You know, I think it’s an important question, because we want to be responsible in what we’re conveying. And again, we want to be mindful of the landscape and all the issues with trust that are out there and misinformation. How do we be compliant? Well, we, we look to our experts in our collaborators that are companies, right, we need to talk to them, we all certainly want to dare to try. And we want to be courageous in our communications. And we want to be impactful and do the right type of communications to meet the patients where they are. But to do so in a way that works and then is meaningful, but also responsible is important. So talk to your cross functional colleagues, early in the stage of development, make sure you involve them as you go. And then, you know, I think sometimes they also hear about, they hear these activities, and we get them approved. And they want to know what the outcomes are too. And they want to understand the impact of what we’re doing. So make sure we follow through. So that then we can continue to advance the work that we’re doing together.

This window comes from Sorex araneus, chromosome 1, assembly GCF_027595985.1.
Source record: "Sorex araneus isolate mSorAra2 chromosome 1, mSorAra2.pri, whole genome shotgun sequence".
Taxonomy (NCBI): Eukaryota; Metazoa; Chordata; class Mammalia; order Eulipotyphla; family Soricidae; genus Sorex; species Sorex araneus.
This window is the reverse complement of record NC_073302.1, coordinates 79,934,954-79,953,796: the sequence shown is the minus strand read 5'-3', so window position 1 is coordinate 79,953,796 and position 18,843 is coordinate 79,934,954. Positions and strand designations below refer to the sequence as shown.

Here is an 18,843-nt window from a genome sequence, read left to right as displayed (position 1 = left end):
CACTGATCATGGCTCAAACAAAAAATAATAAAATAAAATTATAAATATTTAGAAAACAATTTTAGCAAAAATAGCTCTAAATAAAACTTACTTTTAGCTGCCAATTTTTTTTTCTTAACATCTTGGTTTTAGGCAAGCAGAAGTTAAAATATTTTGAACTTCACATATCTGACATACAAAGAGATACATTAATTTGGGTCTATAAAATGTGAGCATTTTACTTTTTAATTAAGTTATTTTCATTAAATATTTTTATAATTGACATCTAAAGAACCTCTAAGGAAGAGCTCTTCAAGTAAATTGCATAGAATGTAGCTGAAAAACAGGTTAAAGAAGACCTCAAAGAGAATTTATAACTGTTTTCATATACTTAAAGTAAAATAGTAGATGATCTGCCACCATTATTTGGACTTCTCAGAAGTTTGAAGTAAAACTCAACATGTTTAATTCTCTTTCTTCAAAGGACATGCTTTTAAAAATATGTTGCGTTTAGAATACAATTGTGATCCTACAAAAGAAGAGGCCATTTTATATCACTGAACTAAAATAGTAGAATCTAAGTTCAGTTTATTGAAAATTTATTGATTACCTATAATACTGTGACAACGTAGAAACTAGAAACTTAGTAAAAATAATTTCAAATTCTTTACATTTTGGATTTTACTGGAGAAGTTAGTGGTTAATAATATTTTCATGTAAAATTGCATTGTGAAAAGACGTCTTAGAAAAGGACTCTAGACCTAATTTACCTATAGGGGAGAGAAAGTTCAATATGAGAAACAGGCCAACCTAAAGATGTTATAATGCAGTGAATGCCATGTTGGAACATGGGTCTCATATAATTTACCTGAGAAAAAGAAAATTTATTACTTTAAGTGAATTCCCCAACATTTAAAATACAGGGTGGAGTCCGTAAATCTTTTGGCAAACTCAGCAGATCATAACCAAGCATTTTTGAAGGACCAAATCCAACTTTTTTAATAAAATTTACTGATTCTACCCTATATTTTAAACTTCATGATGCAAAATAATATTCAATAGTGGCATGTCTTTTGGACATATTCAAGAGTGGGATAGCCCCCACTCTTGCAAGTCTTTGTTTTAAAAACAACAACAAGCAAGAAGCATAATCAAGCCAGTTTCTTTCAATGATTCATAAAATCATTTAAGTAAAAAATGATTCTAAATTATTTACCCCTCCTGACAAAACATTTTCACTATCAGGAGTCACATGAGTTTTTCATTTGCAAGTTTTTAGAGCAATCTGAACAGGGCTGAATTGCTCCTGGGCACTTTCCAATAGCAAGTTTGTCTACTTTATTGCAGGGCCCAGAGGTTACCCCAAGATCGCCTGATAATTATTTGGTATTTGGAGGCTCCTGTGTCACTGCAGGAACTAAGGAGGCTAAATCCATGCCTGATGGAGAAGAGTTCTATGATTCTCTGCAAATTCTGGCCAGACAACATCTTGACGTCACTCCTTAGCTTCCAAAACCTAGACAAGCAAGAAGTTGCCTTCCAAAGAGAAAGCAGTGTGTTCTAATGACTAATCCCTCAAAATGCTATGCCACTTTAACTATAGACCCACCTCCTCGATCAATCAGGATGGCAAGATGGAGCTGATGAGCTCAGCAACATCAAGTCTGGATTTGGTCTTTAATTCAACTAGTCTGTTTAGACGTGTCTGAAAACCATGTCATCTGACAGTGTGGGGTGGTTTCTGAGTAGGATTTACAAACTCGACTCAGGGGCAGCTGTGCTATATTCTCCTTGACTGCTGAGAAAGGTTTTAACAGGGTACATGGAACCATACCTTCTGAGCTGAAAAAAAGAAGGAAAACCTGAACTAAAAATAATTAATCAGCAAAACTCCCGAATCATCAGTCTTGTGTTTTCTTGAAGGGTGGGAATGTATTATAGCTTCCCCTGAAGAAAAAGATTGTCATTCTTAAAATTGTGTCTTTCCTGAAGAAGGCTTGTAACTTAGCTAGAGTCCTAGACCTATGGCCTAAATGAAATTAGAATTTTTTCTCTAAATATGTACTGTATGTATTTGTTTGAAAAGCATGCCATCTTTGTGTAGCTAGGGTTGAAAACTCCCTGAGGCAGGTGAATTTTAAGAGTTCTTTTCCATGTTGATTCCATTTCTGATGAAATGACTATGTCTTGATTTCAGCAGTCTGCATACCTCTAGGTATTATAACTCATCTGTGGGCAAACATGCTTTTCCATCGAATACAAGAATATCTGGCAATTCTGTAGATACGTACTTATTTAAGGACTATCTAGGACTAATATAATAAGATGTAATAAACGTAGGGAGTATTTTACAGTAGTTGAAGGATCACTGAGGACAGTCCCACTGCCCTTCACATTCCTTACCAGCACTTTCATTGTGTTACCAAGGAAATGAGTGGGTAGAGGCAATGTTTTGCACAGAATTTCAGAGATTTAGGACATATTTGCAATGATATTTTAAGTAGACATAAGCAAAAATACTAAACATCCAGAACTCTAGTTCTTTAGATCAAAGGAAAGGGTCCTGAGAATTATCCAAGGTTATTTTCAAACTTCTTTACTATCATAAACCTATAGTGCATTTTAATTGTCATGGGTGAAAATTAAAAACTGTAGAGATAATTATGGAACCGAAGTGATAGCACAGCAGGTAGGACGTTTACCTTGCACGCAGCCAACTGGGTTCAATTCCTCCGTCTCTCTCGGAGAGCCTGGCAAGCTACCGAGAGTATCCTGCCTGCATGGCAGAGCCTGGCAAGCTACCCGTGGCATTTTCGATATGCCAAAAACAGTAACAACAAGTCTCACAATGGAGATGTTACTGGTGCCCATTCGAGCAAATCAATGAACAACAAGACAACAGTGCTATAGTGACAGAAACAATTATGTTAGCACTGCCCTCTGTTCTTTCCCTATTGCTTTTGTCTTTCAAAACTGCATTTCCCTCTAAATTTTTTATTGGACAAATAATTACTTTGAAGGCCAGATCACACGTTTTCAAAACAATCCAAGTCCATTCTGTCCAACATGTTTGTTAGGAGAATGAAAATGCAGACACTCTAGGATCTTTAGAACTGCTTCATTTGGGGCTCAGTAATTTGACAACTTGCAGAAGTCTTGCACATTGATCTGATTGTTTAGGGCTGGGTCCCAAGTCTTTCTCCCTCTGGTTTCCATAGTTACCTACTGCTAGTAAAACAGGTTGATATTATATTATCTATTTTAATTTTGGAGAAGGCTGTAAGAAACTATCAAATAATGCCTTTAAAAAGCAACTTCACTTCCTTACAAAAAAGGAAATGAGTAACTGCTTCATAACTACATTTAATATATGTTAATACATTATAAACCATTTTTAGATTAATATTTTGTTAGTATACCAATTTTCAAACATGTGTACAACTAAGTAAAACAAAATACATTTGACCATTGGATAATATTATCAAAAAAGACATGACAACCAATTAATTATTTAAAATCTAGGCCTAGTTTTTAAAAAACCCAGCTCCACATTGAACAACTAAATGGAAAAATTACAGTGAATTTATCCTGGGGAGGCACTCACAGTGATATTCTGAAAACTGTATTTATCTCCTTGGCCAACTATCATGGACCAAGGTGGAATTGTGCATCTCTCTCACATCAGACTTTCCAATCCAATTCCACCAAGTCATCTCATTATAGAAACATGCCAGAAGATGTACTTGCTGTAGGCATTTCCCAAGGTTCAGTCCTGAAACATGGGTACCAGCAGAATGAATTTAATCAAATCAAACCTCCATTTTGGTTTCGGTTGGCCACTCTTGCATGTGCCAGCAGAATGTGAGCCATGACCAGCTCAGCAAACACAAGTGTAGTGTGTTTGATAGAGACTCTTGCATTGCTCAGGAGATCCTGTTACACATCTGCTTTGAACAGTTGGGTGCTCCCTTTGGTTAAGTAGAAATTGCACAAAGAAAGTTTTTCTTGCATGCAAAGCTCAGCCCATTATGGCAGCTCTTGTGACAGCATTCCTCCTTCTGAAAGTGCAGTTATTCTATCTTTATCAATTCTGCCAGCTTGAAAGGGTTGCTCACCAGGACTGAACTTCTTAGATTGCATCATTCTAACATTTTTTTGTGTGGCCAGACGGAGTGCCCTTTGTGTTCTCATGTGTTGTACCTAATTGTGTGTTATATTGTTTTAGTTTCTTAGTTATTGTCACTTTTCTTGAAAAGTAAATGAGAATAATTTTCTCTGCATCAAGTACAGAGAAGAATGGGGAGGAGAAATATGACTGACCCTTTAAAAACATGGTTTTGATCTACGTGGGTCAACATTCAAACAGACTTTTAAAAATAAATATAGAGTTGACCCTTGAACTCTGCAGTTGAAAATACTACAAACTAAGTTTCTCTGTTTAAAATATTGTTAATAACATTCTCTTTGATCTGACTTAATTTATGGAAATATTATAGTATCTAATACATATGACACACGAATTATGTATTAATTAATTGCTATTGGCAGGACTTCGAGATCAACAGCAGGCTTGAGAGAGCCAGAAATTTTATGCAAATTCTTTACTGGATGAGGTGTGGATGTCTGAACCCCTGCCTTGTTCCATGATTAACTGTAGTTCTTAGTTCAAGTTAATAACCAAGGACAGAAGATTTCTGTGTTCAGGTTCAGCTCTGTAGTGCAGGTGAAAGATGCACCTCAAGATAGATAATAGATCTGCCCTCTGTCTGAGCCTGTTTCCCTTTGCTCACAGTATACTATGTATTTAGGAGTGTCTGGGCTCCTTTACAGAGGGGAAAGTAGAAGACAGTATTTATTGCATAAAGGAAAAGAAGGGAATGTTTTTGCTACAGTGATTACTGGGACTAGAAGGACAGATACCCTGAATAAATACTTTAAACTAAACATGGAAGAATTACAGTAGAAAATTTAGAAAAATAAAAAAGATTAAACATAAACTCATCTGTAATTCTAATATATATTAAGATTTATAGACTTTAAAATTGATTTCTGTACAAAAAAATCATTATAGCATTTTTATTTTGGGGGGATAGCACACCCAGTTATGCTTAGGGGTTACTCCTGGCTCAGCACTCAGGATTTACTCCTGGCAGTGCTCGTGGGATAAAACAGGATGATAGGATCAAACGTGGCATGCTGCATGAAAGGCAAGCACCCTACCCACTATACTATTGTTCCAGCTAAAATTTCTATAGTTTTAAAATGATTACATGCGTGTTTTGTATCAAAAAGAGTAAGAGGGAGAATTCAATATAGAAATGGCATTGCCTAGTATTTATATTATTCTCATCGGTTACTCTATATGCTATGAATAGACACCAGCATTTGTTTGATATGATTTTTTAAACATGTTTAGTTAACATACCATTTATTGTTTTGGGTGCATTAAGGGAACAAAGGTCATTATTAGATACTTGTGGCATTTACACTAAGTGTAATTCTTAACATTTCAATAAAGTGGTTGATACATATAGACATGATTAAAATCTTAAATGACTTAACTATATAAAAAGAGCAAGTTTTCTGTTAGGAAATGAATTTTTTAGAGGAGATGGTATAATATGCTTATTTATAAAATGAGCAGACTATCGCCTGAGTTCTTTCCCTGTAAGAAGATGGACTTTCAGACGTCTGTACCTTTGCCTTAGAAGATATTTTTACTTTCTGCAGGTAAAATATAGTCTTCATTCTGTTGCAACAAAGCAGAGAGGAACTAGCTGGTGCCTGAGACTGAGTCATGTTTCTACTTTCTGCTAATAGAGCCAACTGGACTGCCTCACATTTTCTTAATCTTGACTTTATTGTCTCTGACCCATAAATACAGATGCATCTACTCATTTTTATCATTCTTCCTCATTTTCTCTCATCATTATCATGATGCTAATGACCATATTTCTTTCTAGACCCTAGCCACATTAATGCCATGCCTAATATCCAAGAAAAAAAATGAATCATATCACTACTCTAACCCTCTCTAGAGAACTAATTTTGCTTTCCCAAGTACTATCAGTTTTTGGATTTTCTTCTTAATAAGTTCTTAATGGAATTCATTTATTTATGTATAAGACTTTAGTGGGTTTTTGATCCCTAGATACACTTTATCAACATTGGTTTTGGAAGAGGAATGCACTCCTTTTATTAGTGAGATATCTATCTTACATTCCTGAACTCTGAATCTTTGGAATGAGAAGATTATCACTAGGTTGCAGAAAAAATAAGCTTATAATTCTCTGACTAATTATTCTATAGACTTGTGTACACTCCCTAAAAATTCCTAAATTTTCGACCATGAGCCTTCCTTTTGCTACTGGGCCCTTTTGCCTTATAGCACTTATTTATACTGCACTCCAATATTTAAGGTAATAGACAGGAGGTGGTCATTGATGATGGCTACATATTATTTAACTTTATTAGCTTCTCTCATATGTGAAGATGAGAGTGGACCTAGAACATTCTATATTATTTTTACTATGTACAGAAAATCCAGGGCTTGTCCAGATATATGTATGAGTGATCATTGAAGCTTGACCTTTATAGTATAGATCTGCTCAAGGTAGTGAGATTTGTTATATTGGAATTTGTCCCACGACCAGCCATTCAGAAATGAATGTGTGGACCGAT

Garth Sundem 06:25
Okay, so we have a complex publications landscape that more and more is speaking directly to patients and with patients compliantly. So that is where we are. Where are we going Gavin, what do you see in the future of this publications landscape?
Gavin Jones 06:42
I think it’s a really exciting time, Garth, I think we’re going to see continuing growth of collaboration and co creation, with patient communities. And those that advocate for them, I think we’re gonna see, as Jenny suggests more cross functional collaboration within organizations as well. And I think we need to recognize the power of the collective and supercharge our solutions by involving both medical and patient writers, because then you’re going to achieve scientific accuracy, alongside health understandability. So ensuring that the content you develop can truly be understood by the stakeholders you’re trying to reach. And I think in addition to that, getting the tone of voice right is really, really important to ensure that we, that we meet the needs of the communities we’re trying to serve, and thoughtful collaboration with these communities. And it’s really down to simple things about how we communicate with them, how we co create with them, even how we dress and act in front of them. All of these things will build trust and collaboration with patient communities.